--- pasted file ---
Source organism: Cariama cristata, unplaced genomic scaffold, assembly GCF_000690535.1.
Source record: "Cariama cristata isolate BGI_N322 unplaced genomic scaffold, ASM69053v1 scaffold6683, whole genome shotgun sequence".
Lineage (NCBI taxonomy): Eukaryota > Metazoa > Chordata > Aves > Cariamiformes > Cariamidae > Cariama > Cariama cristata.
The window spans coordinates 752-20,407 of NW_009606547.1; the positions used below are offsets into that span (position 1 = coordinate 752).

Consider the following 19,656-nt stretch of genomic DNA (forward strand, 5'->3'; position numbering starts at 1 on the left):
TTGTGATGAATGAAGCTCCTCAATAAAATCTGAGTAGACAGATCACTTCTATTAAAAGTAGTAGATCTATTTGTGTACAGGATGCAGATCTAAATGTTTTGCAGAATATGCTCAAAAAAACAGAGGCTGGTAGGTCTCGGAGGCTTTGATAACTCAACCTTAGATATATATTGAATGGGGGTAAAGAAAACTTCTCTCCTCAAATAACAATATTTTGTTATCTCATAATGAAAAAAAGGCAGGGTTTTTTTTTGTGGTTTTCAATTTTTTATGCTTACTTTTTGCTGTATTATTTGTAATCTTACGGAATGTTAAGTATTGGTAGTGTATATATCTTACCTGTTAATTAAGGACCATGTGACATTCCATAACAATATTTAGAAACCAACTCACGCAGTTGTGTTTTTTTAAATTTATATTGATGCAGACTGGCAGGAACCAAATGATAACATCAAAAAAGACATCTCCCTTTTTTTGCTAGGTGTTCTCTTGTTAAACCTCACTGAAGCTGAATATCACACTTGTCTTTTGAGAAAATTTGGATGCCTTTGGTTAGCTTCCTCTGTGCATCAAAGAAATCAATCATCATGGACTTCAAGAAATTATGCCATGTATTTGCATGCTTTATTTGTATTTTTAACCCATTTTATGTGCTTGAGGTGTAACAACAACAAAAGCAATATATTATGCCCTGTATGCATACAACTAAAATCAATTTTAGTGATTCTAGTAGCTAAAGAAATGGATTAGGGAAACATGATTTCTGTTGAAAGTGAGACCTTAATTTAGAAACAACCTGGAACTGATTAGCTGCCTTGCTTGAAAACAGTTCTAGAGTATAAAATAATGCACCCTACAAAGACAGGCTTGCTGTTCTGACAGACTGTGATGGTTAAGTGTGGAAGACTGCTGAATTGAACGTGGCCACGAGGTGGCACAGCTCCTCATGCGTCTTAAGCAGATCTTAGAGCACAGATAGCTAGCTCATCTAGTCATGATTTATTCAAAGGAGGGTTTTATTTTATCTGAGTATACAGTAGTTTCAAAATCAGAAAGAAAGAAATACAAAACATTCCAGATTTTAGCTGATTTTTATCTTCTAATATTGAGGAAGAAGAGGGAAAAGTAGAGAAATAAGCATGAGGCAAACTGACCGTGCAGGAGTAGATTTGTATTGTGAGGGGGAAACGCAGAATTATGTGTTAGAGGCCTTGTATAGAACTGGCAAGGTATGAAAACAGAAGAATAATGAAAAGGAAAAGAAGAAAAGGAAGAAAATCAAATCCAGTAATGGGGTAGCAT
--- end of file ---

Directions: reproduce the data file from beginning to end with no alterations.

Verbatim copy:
Source organism: Cariama cristata, unplaced genomic scaffold, assembly GCF_000690535.1.
Source record: "Cariama cristata isolate BGI_N322 unplaced genomic scaffold, ASM69053v1 scaffold6683, whole genome shotgun sequence".
Lineage (NCBI taxonomy): Eukaryota > Metazoa > Chordata > Aves > Cariamiformes > Cariamidae > Cariama > Cariama cristata.
The window spans coordinates 752-20,407 of NW_009606547.1; the positions used below are offsets into that span (position 1 = coordinate 752).

Consider the following 19,656-nt stretch of genomic DNA (forward strand, 5'->3'; position numbering starts at 1 on the left):
TTGTGATGAATGAAGCTCCTCAATAAAATCTGAGTAGACAGATCACTTCTATTAAAAGTAGTAGATCTATTTGTGTACAGGATGCAGATCTAAATGTTTTGCAGAATATGCTCAAAAAAACAGAGGCTGGTAGGTCTCGGAGGCTTTGATAACTCAACCTTAGATATATATTGAATGGGGGTAAAGAAAACTTCTCTCCTCAAATAACAATATTTTGTTATCTCATAATGAAAAAAAGGCAGGGTTTTTTTTTGTGGTTTTCAATTTTTTATGCTTACTTTTTGCTGTATTATTTGTAATCTTACGGAATGTTAAGTATTGGTAGTGTATATATCTTACCTGTTAATTAAGGACCATGTGACATTCCATAACAATATTTAGAAACCAACTCACGCAGTTGTGTTTTTTTAAATTTATATTGATGCAGACTGGCAGGAACCAAATGATAACATCAAAAAAGACATCTCCCTTTTTTTGCTAGGTGTTCTCTTGTTAAACCTCACTGAAGCTGAATATCACACTTGTCTTTTGAGAAAATTTGGATGCCTTTGGTTAGCTTCCTCTGTGCATCAAAGAAATCAATCATCATGGACTTCAAGAAATTATGCCATGTATTTGCATGCTTTATTTGTATTTTTAACCCATTTTATGTGCTTGAGGTGTAACAACAACAAAAGCAATATATTATGCCCTGTATGCATACAACTAAAATCAATTTTAGTGATTCTAGTAGCTAAAGAAATGGATTAGGGAAACATGATTTCTGTTGAAAGTGAGACCTTAATTTAGAAACAACCTGGAACTGATTAGCTGCCTTGCTTGAAAACAGTTCTAGAGTATAAAATAATGCACCCTACAAAGACAGGCTTGCTGTTCTGACAGACTGTGATGGTTAAGTGTGGAAGACTGCTGAATTGAACGTGGCCACGAGGTGGCACAGCTCCTCATGCGTCTTAAGCAGATCTTAGAGCACAGATAGCTAGCTCATCTAGTCATGATTTATTCAAAGGAGGGTTTTATTTTATCTGAGTATACAGTAGTTTCAAAATCAGAAAGAAAGAAATACAAAACATTCCAGATTTTAGCTGATTTTTATCTTCTAATATTGAGGAAGAAGAGGGAAAAGTAGAGAAATAAGCATGAGGCAAACTGACCGTGCAGGAGTAGATTTGTATTGTGAGGGGGAAACGCAGAATTATGTGTTAGAGGCCTTGTATAGAACTGGCAAGGTATGAAAACAGAAGAATAATGAAAAGGAAAAGAAGAAAAGGAAGAAAATCAAATCCAGTAATGGGGTAGCAT